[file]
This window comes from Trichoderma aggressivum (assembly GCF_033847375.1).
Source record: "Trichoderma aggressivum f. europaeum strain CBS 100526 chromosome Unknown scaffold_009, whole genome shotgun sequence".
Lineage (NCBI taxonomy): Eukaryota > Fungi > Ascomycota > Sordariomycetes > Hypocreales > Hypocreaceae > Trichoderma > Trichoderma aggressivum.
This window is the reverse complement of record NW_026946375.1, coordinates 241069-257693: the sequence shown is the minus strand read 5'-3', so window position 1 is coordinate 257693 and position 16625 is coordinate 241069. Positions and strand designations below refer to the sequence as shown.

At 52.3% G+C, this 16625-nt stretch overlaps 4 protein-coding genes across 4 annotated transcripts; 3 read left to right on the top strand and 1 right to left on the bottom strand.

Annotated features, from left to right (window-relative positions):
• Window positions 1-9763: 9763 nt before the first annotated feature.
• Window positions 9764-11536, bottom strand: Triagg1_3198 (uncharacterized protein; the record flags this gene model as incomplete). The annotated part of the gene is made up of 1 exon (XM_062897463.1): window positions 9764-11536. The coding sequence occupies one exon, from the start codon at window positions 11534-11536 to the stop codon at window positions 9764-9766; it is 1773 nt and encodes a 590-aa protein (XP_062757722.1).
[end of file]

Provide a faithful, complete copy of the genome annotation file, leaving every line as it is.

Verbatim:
This window comes from Trichoderma aggressivum (assembly GCF_033847375.1).
Source record: "Trichoderma aggressivum f. europaeum strain CBS 100526 chromosome Unknown scaffold_009, whole genome shotgun sequence".
Lineage (NCBI taxonomy): Eukaryota > Fungi > Ascomycota > Sordariomycetes > Hypocreales > Hypocreaceae > Trichoderma > Trichoderma aggressivum.
This window is the reverse complement of record NW_026946375.1, coordinates 241069-257693: the sequence shown is the minus strand read 5'-3', so window position 1 is coordinate 257693 and position 16625 is coordinate 241069. Positions and strand designations below refer to the sequence as shown.

At 52.3% G+C, this 16625-nt stretch overlaps 4 protein-coding genes across 4 annotated transcripts; 3 read left to right on the top strand and 1 right to left on the bottom strand.

Annotated features, from left to right (window-relative positions):
• Window positions 1-9763: 9763 nt before the first annotated feature.
• Window positions 9764-11536, bottom strand: Triagg1_3198 (uncharacterized protein; the record flags this gene model as incomplete). The annotated part of the gene is made up of 1 exon (XM_062897463.1): window positions 9764-11536. The coding sequence occupies one exon, from the start codon at window positions 11534-11536 to the stop codon at window positions 9764-9766; it is 1773 nt and encodes a 590-aa protein (XP_062757722.1).